Strong Badís Cool Game for Attractive People Ė Episode 3: Baddest of the Bands


Genre:   Adventure

Developer & Publisher:    Telltale Games

Released:  October 2008

PC Requirements:   Windows XP / Vista, 1.5GHz Processor,  256MB (512MB recommended) RAM, 32MB 3D-accelerated video card (64MB recommended) Video card, DirectX 9

Additional Screenshots




by flotsam


I confess I was drawn to Strong Badís Cool Games for Attractive People (or CG4AP) on the strength of the title alone. Being attractive, why not play a cool game? Better yet, why not play it cool? So I checked out the ďmerchĒ and once I was able to wear the bad, went in search of coolness, attractive style.

This is episode 3, and Strong Badís fun machine goes belly-up right in the middle of a hot game of Hot Babelian Odyssey. Bubís conces5ion stand is the only place in the good burg of Strong Baddia Ė quite literally at the start of the game - so off to Bubís we go. Can he fix it? Yes he can! But only for a sack-o-cash, which Strong Bad doesnít have but which is gettable, so long as Strong Bad is willing to take a job as a grime taster. Yet in the age old adage of adventure games, Strong Bad knows there must be a more convoluted way, so declines the job offer in favour of organising a Battle Royale of the Bands.

Personal Jetpack

Baddest of the Bands is a colourful animated point and click adventure, with a bizarre array of characters and situations. Its look and its wit will either appeal or it wonít; there is unlikely to be an in-between. It did appeal to me, from the strangely drawn cast, through the simplistic sets, to the helpful advice about lobsters and underpants. It is predominantly inventory based, and using cheese whiz and plastic whales to solve conundrums made more sense in Strong Baddia than it does in many such games. They arenít my favourite types of adventures, but I had a good time with this one.

Strong Bad occupies the centre of attention, but the support cast adds to the experience. For those familiar with the Homestar Runner internet world, they will all be recognisable, as will other aspects of that world. Strong Badís email advice, for instance, which can be accessed from his lappy 486, as well as the Teen Girl Squad comic which Strong Bad draws. Indeed, said comic actually offends one of the characters (which some may find redeeming), although the result is perhaps not what the character would have hoped. Strong Bad however is well pleased.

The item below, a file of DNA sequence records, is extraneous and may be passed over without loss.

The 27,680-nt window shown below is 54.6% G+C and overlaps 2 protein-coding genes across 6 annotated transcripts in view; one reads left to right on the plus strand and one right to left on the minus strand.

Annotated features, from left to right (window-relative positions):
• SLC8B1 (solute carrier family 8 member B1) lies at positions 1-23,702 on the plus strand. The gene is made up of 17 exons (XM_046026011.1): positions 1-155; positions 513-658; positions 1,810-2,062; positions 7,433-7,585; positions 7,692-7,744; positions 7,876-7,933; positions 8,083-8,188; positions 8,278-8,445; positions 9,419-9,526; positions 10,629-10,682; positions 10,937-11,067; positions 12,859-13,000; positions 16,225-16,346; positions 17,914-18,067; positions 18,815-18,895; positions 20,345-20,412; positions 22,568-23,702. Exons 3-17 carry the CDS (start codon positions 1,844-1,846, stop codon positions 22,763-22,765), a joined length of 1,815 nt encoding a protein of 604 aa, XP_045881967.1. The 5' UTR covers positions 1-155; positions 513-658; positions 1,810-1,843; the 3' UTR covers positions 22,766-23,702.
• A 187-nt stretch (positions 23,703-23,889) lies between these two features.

Robot Rebellion

There are two puzzles which require more than just using the inventory items correctly, although some trial and error will likely be required. One has a minimalist timed element about it. You donít die, there are no sliders or mazes. No musical puzzles either, except of course for finding ways to sabotage the entrants so there is only one true rock god.

Strong Bad carries a map, on which new locations will appear as you achieve triggers through the game. Strong Bad draws them on the map, reinforcing the comic book style origins. A pop-up icon will alert you to a new location being available. So too upgrades to your level of Awesomeness will be identified. I ended as a Three Necked Axeman, although as I didnít find all the objects or achieve all the musical moments, you may well do better. A check list appropriately titled ďHow Much I RuleĒ keeps track for you.

The objects referred to arenít necessary to complete the game, but Strong Bad will find things as he goes if, like all good adventurers, he looks in everything he comes across. Digging holes in the landscape with the help of his metal detector will also unearth the odd collectable, as will singing in certain locations. Among the things he collects are some costume pieces, which can then be tried on against a variety of backgrounds at the photo booth Ė purely for fun, and completely unnecessary if you want to ignore it. So too you can ignore if you want an in-game photo option, used for taking and storing snaps on your hard drive of your bestest baddest moments.

Once you get to Battle Royale, some locations are no longer available, but I got access to extended play once I had finished. As far as I can tell, this just makes all locations accessible, enabling you to hunt for any missing objects.

Really Really Really Tiny Cellphone

There is quite nifty hint system included, which you can tweak to give greater or lesser hints. If Strong Bad stands around too long in certain locations, he might hear something which might suggest a way forward. I fiddled with it, turning it up and down, and thought it worked really well. There are also clues revealed in other ways Ė like many adventure games, pay attention to the things you collect.

There are only 4 save game slots but that is way more than is needed. Returning Strong Bad to his House of Strong will also autosave your progress in a particular slot, so in that sense saves are unlimited.

Baddest of the Bands isnít a long game, but it isnít expensive either. I had fun, plenty enough to go back for more. If you like off-beat, and can appreciate the sort of dialogue and humour likely to be articulated by a character that wears boxing gloves and a Mexican wrestling mask, you might have fun too. If you arenít sure, just check out the Homestar Runner website for free, or play the demo; you donít really have anything to lose.

Grade: B

Strong Badís Cool Game for Attractive People Ė Episode 3: Baddest of the Bands (PC version) can be purchased via download at Telltale Games.

October 2008

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